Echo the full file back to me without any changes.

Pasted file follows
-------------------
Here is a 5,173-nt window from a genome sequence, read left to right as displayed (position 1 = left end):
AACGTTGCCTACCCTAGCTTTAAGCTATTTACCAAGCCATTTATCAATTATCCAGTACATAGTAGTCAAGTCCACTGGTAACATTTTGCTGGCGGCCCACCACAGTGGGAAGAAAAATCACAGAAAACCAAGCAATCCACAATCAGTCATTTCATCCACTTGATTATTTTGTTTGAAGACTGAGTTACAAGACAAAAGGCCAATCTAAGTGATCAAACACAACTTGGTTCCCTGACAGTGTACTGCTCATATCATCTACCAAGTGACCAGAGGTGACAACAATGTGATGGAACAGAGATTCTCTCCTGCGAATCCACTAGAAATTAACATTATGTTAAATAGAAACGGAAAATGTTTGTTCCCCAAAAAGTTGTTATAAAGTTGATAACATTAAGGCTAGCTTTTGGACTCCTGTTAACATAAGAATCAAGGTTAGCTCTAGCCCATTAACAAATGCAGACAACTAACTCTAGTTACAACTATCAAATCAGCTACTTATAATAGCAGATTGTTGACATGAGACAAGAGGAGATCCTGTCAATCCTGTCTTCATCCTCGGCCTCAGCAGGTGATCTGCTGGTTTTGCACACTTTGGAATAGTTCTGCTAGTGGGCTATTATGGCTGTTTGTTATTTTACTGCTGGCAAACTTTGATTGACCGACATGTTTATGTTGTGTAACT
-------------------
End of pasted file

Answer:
Here is a 5,173-nt window from a genome sequence, read left to right as displayed (position 1 = left end):
AACGTTGCCTACCCTAGCTTTAAGCTATTTACCAAGCCATTTATCAATTATCCAGTACATAGTAGTCAAGTCCACTGGTAACATTTTGCTGGCGGCCCACCACAGTGGGAAGAAAAATCACAGAAAACCAAGCAATCCACAATCAGTCATTTCATCCACTTGATTATTTTGTTTGAAGACTGAGTTACAAGACAAAAGGCCAATCTAAGTGATCAAACACAACTTGGTTCCCTGACAGTGTACTGCTCATATCATCTACCAAGTGACCAGAGGTGACAACAATGTGATGGAACAGAGATTCTCTCCTGCGAATCCACTAGAAATTAACATTATGTTAAATAGAAACGGAAAATGTTTGTTCCCCAAAAAGTTGTTATAAAGTTGATAACATTAAGGCTAGCTTTTGGACTCCTGTTAACATAAGAATCAAGGTTAGCTCTAGCCCATTAACAAATGCAGACAACTAACTCTAGTTACAACTATCAAATCAGCTACTTATAATAGCAGATTGTTGACATGAGACAAGAGGAGATCCTGTCAATCCTGTCTTCATCCTCGGCCTCAGCAGGTGATCTGCTGGTTTTGCACACTTTGGAATAGTTCTGCTAGTGGGCTATTATGGCTGTTTGTTATTTTACTGCTGGCAAACTTTGATTGACCGACATGTTTATGTTGTGTAACT